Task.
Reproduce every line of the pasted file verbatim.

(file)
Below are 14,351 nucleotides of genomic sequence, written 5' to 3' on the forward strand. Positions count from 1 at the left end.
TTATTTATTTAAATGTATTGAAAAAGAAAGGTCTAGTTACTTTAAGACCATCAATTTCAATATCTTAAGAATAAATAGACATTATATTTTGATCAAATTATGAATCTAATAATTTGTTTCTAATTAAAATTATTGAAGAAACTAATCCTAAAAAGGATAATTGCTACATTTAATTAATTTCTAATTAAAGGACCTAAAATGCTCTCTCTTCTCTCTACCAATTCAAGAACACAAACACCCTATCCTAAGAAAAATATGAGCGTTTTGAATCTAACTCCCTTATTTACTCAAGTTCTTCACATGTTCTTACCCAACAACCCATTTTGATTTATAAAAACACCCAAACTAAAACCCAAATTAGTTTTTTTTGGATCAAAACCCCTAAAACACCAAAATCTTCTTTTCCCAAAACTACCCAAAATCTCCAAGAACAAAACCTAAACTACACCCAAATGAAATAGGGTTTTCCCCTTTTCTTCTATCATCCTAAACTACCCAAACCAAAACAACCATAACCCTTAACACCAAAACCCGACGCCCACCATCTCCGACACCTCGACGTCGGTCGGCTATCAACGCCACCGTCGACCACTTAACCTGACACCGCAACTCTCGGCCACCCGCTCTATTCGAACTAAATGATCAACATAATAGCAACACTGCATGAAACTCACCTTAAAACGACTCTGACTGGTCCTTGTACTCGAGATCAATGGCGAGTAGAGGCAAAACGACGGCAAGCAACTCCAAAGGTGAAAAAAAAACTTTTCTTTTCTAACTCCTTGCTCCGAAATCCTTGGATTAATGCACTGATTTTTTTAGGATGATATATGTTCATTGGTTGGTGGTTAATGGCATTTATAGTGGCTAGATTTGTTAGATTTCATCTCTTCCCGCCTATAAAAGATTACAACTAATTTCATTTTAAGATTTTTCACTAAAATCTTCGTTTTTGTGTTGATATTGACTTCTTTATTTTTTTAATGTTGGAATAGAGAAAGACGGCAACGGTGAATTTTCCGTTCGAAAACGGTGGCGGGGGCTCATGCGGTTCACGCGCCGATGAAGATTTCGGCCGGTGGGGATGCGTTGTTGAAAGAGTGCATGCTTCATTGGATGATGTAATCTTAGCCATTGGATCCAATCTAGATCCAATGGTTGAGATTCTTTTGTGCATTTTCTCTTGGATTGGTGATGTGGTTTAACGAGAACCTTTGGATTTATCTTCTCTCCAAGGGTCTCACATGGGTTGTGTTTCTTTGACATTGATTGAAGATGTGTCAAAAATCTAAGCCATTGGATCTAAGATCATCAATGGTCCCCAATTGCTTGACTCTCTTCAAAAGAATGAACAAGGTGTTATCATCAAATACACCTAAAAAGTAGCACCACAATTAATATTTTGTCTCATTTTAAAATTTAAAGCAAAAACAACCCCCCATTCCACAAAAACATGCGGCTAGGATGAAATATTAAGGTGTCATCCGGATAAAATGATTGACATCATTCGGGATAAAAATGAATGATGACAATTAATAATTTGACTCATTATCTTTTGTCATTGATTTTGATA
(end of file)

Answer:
Below are 14,351 nucleotides of genomic sequence, written 5' to 3' on the forward strand. Positions count from 1 at the left end.
TTATTTATTTAAATGTATTGAAAAAGAAAGGTCTAGTTACTTTAAGACCATCAATTTCAATATCTTAAGAATAAATAGACATTATATTTTGATCAAATTATGAATCTAATAATTTGTTTCTAATTAAAATTATTGAAGAAACTAATCCTAAAAAGGATAATTGCTACATTTAATTAATTTCTAATTAAAGGACCTAAAATGCTCTCTCTTCTCTCTACCAATTCAAGAACACAAACACCCTATCCTAAGAAAAATATGAGCGTTTTGAATCTAACTCCCTTATTTACTCAAGTTCTTCACATGTTCTTACCCAACAACCCATTTTGATTTATAAAAACACCCAAACTAAAACCCAAATTAGTTTTTTTTGGATCAAAACCCCTAAAACACCAAAATCTTCTTTTCCCAAAACTACCCAAAATCTCCAAGAACAAAACCTAAACTACACCCAAATGAAATAGGGTTTTCCCCTTTTCTTCTATCATCCTAAACTACCCAAACCAAAACAACCATAACCCTTAACACCAAAACCCGACGCCCACCATCTCCGACACCTCGACGTCGGTCGGCTATCAACGCCACCGTCGACCACTTAACCTGACACCGCAACTCTCGGCCACCCGCTCTATTCGAACTAAATGATCAACATAATAGCAACACTGCATGAAACTCACCTTAAAACGACTCTGACTGGTCCTTGTACTCGAGATCAATGGCGAGTAGAGGCAAAACGACGGCAAGCAACTCCAAAGGTGAAAAAAAAACTTTTCTTTTCTAACTCCTTGCTCCGAAATCCTTGGATTAATGCACTGATTTTTTTAGGATGATATATGTTCATTGGTTGGTGGTTAATGGCATTTATAGTGGCTAGATTTGTTAGATTTCATCTCTTCCCGCCTATAAAAGATTACAACTAATTTCATTTTAAGATTTTTCACTAAAATCTTCGTTTTTGTGTTGATATTGACTTCTTTATTTTTTTAATGTTGGAATAGAGAAAGACGGCAACGGTGAATTTTCCGTTCGAAAACGGTGGCGGGGGCTCATGCGGTTCACGCGCCGATGAAGATTTCGGCCGGTGGGGATGCGTTGTTGAAAGAGTGCATGCTTCATTGGATGATGTAATCTTAGCCATTGGATCCAATCTAGATCCAATGGTTGAGATTCTTTTGTGCATTTTCTCTTGGATTGGTGATGTGGTTTAACGAGAACCTTTGGATTTATCTTCTCTCCAAGGGTCTCACATGGGTTGTGTTTCTTTGACATTGATTGAAGATGTGTCAAAAATCTAAGCCATTGGATCTAAGATCATCAATGGTCCCCAATTGCTTGACTCTCTTCAAAAGAATGAACAAGGTGTTATCATCAAATACACCTAAAAAGTAGCACCACAATTAATATTTTGTCTCATTTTAAAATTTAAAGCAAAAACAACCCCCCATTCCACAAAAACATGCGGCTAGGATGAAATATTAAGGTGTCATCCGGATAAAATGATTGACATCATTCGGGATAAAAATGAATGATGACAATTAATAATTTGACTCATTATCTTTTGTCATTGATTTTGATA